For pan-frying fish, a good quality non-stick pan is essential as far as I’m concerned. You need to look after it though. Don’t leave it on the heat as you might a cast iron pan. If you do, after a while the coating will burn off… you really don’t want bits of non-stick coating in your food.

Oven and grill trays

Whether you are grilling or baking, you need to invest in some good quality trays. If they are too thin, they’ll buckle under the heat and the food won’t cook evenly. Buy a range of sizes - from trays big enough to hold a couple of fish fillets up to one big enough to take a whole fish. If you buy cast iron, make sure that you dry them well after washing or they will go rusty. A little tip: I always wash and dry my trays then finish them in a warm oven to make sure they are thoroughly dry.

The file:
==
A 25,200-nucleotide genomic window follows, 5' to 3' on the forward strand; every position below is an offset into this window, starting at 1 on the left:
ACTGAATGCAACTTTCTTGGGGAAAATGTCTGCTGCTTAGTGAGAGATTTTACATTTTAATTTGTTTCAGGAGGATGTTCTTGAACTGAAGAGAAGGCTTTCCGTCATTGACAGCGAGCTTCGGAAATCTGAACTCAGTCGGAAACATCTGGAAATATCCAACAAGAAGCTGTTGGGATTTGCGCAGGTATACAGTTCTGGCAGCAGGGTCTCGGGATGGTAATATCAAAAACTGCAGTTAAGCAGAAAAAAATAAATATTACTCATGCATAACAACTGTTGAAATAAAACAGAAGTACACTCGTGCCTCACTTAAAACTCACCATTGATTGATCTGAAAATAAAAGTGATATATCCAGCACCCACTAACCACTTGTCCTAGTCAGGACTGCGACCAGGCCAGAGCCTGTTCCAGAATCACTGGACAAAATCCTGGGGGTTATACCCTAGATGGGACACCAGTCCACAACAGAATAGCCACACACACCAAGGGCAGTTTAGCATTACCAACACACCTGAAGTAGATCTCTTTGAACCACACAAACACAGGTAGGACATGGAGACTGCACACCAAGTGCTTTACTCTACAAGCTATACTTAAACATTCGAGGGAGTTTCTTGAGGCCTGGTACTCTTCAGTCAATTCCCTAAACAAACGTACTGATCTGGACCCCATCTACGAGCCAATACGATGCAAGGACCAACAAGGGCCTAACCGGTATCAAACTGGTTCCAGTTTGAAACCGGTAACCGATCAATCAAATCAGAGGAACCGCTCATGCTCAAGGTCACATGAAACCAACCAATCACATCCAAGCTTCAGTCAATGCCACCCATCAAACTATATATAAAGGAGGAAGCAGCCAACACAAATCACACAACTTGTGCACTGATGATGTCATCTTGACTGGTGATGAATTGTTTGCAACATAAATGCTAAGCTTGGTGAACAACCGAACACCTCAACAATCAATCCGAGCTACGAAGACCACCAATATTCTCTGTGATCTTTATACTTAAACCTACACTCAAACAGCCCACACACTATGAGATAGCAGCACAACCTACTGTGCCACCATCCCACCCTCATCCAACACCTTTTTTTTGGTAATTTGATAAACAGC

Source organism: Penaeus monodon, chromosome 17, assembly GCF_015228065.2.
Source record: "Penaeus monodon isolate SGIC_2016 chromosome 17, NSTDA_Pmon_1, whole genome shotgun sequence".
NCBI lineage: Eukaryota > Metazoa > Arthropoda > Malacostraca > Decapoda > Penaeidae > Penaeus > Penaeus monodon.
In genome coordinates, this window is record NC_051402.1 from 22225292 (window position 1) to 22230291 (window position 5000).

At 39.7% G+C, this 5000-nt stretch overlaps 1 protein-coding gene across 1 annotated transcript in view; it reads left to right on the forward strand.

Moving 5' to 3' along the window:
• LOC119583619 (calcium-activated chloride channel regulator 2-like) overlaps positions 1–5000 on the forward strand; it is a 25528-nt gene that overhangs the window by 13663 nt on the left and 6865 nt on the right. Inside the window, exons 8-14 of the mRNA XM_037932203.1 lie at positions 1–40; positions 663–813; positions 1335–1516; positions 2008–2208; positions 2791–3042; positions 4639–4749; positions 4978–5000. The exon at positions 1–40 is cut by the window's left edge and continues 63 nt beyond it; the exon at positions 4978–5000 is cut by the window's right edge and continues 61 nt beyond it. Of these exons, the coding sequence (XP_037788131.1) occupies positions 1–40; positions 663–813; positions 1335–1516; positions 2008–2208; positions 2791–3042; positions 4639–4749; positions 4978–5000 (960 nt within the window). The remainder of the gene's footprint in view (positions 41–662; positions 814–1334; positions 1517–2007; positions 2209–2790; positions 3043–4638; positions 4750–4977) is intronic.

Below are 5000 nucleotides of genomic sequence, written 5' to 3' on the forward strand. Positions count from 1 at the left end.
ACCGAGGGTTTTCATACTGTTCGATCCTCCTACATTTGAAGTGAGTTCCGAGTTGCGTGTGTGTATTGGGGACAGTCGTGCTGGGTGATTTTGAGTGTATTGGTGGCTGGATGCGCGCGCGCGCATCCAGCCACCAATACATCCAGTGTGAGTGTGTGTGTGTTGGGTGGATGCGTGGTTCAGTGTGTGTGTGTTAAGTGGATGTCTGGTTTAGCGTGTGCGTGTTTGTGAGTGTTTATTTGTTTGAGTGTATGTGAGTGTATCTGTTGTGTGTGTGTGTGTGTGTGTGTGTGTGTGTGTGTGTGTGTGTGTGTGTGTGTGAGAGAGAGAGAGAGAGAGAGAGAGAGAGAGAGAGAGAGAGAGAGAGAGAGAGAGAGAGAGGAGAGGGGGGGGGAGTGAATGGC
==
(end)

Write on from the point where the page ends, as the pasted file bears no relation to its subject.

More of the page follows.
Steaming fish shows off the freshness of the fish and the purity of its flavour. It’s one of my favourite ways to cook fish. A steamer is a great piece of kit and worth every penny. If you’re very fortunate you may have an integrated steamer in your oven. Otherwise, you can buy one to use on the hob. You might choose to get one of the tall electric steamers, but I prefer to use a simple metal steamer.

Pairing wine with seafood

Damon Little, Sommelier, Restaurant Nathan Outlaw

There’s nothing better than discovering a sensational new wine - one that ticks all the boxes, and every sip is absolute bliss. If it’s then paired successfully to a recipe the pleasure is heightened even further.